Musculoskeletal changes are not unexpected in children treated with radiation, including an increased prevalence of osteochondromas [27,28]. Taitz et al. [27] noted the overall risk of osteochondromas to be 24% after TBI, especially when the child was under the age of 5-year at time of treatment. When compared to previous studies, a larger percentage of patients in this study (46%) developed bony changes consistent with osteochondromas [18]. One possible explanation is that the majority of osteochodromas found in our cohort were identified on routine radiographs performed for other tests, rather than when these deformities became painful or interfered with functional mobility.

Our data do not show any significant cardiac changes in this population. However, given that these survivors are just now within the first decade post treatment, the absence of significant cardiac toxicities should be viewed with cautious optimism. Although the cumulative dose of anthracylines in this treatment regimen is not high, the additive risks of TBI and young age at exposure support the need for longer follow up of cardiac function. In addition, although there is only one second tumor (a pheochromocytoma), the actual incidence of secondary tumors may increase further with time. Secondary hematological malignancies were not seen in this cohort. Similarly, in follow-up of 97 patients treated according to this protocol, one patient has presented with a myelodysplastic picture [5]. One factor that may account for the low risk of secondary hematologic problems seen to date is the decision to collect PBSC early in therapy, where exposure to DNA-damaging agents is less than at the end of induction.

In summary, 13 survivors have significant long-term effects involving multiple systems that have the potential to negatively impact quality-of-life. The importance of continued vigilance with this cohort is evidenced by the fact that these patients already face significant challenges in the first decade after transplant. Moreover, the present results support and extend previous observations that TBI is a major contributor to long-term, multi-organ toxicities [18]. It will be critical to study in a comprehensive manner the newer cohort of advanced stage neuroblastoma survivors who have been managed without TBI. This study is somewhat limited as these data are largely descriptive, and the small number of patients does not allow for high-powered statistical analyses. However, unlike other descriptive studies on outcomes for patients with stage IV neuroblastoma, these patients were uniformly treated, and were followed by the same subspecialists for their late effects of treatment. This highlights the strength of a consistent, collaborative multidisciplinary approach to late effects research, particularly in populations with multiple chronic treatment related toxicities.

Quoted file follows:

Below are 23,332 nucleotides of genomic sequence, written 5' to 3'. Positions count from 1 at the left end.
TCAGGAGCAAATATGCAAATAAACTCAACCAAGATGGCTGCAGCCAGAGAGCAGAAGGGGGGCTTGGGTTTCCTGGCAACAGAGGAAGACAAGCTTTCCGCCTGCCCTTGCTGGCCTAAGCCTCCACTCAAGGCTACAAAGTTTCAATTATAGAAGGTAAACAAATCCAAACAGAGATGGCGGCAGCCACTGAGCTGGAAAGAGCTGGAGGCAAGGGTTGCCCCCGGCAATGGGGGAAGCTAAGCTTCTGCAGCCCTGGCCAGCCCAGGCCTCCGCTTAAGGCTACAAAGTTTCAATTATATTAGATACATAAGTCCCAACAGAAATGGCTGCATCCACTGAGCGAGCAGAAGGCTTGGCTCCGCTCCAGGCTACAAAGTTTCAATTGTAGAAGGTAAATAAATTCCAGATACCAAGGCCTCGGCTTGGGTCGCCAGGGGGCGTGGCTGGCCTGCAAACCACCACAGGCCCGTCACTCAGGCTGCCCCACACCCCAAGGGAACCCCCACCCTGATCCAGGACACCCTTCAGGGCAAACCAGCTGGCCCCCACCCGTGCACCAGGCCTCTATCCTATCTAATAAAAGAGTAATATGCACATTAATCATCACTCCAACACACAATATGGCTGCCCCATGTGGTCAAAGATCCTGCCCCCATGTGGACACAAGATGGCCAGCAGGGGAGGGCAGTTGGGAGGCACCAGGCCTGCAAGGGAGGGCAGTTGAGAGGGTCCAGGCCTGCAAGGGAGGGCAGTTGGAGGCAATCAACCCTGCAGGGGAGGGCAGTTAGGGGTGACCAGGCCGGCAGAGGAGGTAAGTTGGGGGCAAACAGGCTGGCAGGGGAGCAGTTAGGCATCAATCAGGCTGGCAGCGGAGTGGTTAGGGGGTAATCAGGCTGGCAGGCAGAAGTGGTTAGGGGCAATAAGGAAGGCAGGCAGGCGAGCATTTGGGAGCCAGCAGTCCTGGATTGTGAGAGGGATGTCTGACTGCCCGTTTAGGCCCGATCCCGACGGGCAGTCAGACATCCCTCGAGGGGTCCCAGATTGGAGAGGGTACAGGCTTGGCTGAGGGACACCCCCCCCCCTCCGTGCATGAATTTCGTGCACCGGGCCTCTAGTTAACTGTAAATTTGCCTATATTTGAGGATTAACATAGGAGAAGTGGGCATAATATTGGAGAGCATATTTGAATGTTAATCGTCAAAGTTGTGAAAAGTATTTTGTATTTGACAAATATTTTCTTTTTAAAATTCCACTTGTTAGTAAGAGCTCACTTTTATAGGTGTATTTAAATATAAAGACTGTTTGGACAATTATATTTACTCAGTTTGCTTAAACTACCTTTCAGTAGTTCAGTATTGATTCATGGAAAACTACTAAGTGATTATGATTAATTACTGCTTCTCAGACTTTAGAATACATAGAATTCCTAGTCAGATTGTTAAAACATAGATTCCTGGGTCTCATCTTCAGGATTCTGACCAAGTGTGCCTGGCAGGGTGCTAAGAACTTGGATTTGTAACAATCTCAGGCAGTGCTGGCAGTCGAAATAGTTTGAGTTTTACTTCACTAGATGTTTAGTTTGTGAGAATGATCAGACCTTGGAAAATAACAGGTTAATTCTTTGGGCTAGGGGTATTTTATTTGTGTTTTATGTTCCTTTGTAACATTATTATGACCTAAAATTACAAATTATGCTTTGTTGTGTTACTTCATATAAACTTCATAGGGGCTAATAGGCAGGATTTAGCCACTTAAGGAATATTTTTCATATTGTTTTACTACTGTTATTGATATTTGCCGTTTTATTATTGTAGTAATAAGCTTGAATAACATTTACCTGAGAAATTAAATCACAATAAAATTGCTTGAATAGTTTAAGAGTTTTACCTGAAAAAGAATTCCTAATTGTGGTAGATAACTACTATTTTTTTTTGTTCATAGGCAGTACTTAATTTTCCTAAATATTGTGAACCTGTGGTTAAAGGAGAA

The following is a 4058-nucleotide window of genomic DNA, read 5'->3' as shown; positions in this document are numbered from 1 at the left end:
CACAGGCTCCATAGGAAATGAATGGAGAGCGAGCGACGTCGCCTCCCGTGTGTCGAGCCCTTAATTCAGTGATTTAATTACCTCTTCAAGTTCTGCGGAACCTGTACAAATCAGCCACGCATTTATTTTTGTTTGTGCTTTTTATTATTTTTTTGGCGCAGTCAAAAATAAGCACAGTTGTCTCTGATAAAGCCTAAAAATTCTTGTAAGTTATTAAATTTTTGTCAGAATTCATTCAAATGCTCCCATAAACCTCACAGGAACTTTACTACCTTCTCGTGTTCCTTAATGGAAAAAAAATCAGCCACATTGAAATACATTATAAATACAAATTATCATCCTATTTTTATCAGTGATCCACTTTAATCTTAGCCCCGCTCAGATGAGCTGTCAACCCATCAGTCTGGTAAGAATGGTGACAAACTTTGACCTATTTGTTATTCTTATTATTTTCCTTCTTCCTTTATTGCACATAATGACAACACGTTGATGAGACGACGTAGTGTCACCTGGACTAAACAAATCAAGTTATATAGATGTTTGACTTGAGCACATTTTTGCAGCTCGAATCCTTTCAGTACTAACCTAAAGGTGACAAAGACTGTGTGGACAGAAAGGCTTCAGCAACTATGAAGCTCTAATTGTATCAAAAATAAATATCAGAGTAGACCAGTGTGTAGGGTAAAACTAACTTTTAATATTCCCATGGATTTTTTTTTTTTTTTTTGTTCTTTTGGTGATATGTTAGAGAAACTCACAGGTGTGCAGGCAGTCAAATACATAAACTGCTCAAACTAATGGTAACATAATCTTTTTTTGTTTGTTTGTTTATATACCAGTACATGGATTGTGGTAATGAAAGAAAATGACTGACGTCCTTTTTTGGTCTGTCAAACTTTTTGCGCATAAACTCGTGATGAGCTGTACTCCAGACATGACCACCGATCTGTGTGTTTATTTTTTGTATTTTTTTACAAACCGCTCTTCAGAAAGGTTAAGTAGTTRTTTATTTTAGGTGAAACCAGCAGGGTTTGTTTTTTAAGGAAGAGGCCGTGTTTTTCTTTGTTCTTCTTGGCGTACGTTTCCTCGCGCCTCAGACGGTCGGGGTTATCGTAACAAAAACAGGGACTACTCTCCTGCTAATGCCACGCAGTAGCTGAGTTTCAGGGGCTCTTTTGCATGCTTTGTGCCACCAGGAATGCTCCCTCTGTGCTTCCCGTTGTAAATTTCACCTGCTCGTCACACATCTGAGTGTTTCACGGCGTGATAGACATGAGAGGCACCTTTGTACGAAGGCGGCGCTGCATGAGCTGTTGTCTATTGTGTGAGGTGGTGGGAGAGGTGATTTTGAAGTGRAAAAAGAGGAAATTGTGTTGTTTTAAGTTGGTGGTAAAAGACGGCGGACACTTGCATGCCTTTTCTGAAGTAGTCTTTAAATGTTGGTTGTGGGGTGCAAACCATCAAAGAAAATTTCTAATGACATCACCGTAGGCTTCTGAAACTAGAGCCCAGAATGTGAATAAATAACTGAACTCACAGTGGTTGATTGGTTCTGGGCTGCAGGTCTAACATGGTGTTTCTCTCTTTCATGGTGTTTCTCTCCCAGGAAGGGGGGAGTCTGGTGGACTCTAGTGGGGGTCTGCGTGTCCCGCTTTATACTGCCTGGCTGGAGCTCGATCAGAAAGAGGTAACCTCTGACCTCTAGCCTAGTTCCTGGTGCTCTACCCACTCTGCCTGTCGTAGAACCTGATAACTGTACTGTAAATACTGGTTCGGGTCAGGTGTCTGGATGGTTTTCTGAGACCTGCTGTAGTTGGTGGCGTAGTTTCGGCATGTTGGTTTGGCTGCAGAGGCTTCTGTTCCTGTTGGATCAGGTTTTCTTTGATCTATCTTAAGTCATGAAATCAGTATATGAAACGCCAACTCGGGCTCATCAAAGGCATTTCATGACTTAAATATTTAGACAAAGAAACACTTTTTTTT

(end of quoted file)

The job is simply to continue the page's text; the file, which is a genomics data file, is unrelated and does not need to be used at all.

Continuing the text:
Dedicated to the memory of our esteemed colleague, Dr. Thomas Moshang. We would like to thank Alan Cohen, MD, and the Department of Pediatrics for their support of the Multidisciplinary Cancer Survivorship Clinic through the Chair’s Initiatives.


1. Goodman M, Gurney J, Smith M, et al. Chapter IV: Sympathetic nervous system tumors. In: Ries L, Smith M, Gurney JG, et al., editors. Cancer incidence and survival among children and adolescents. Bethesda, MD: United States SEER Program 1975–1995; 1999. pp. 65–72.
2. Matthay KK, Villablanca JG, Seeger RC, et al. Treatment of high-risk neuroblastoma with intensive chemotherapy, radiotherapy, autologous bone marrow transplantation, and 13-cis-retinoic acid. Children’s Cancer Group. N Engl J Med. 1999;341:1165–1173. [PubMed]
3. Berthold F, Boos J, Burdach S, et al. Myeloablative megatherapy with autologous stem-cell rescue versus oral maintenance chemotherapy as consolidation treatment in patients with high-risk neuroblastoma: A randomised controlled trial. Lancet Oncol. 2005;6:649–658. [PubMed]
4. Grupp SA, Stern JW, Bunin N, et al. Tandem high-dose therapy in rapid sequence for children with high-risk neuroblastoma. J Clin Oncol. 2000;18:2567–2575. [PubMed]